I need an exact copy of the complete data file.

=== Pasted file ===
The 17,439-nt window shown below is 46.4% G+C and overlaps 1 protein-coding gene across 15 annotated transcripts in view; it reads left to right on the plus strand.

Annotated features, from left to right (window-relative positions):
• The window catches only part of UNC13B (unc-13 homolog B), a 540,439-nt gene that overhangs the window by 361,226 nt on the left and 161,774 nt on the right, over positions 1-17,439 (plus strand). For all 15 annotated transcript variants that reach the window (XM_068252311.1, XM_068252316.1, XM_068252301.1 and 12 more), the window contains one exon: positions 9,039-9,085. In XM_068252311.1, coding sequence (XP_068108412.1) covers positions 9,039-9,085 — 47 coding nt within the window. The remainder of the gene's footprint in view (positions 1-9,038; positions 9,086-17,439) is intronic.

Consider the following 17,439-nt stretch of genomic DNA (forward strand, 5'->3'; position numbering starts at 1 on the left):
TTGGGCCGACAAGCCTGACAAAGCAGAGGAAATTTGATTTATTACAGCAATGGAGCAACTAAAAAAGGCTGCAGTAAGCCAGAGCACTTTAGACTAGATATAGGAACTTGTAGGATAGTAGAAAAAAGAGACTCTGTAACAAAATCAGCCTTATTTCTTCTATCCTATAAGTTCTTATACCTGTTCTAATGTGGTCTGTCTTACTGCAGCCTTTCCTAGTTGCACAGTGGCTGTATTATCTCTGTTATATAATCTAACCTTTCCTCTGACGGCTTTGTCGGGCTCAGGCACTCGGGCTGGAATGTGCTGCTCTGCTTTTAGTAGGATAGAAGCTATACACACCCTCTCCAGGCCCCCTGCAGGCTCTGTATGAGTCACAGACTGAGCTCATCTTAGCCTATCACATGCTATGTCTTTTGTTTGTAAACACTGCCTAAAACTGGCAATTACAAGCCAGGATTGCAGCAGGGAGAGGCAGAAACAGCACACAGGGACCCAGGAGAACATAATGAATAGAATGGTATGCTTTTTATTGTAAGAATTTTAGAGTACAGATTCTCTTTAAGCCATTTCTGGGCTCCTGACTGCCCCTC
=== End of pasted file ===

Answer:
The 17,439-nt window shown below is 46.4% G+C and overlaps 1 protein-coding gene across 15 annotated transcripts in view; it reads left to right on the plus strand.

Annotated features, from left to right (window-relative positions):
• The window catches only part of UNC13B (unc-13 homolog B), a 540,439-nt gene that overhangs the window by 361,226 nt on the left and 161,774 nt on the right, over positions 1-17,439 (plus strand). For all 15 annotated transcript variants that reach the window (XM_068252311.1, XM_068252316.1, XM_068252301.1 and 12 more), the window contains one exon: positions 9,039-9,085. In XM_068252311.1, coding sequence (XP_068108412.1) covers positions 9,039-9,085 — 47 coding nt within the window. The remainder of the gene's footprint in view (positions 1-9,038; positions 9,086-17,439) is intronic.

Consider the following 17,439-nt stretch of genomic DNA (forward strand, 5'->3'; position numbering starts at 1 on the left):
TTGGGCCGACAAGCCTGACAAAGCAGAGGAAATTTGATTTATTACAGCAATGGAGCAACTAAAAAAGGCTGCAGTAAGCCAGAGCACTTTAGACTAGATATAGGAACTTGTAGGATAGTAGAAAAAAGAGACTCTGTAACAAAATCAGCCTTATTTCTTCTATCCTATAAGTTCTTATACCTGTTCTAATGTGGTCTGTCTTACTGCAGCCTTTCCTAGTTGCACAGTGGCTGTATTATCTCTGTTATATAATCTAACCTTTCCTCTGACGGCTTTGTCGGGCTCAGGCACTCGGGCTGGAATGTGCTGCTCTGCTTTTAGTAGGATAGAAGCTATACACACCCTCTCCAGGCCCCCTGCAGGCTCTGTATGAGTCACAGACTGAGCTCATCTTAGCCTATCACATGCTATGTCTTTTGTTTGTAAACACTGCCTAAAACTGGCAATTACAAGCCAGGATTGCAGCAGGGAGAGGCAGAAACAGCACACAGGGACCCAGGAGAACATAATGAATAGAATGGTATGCTTTTTATTGTAAGAATTTTAGAGTACAGATTCTCTTTAAGCCATTTCTGGGCTCCTGACTGCCCCTC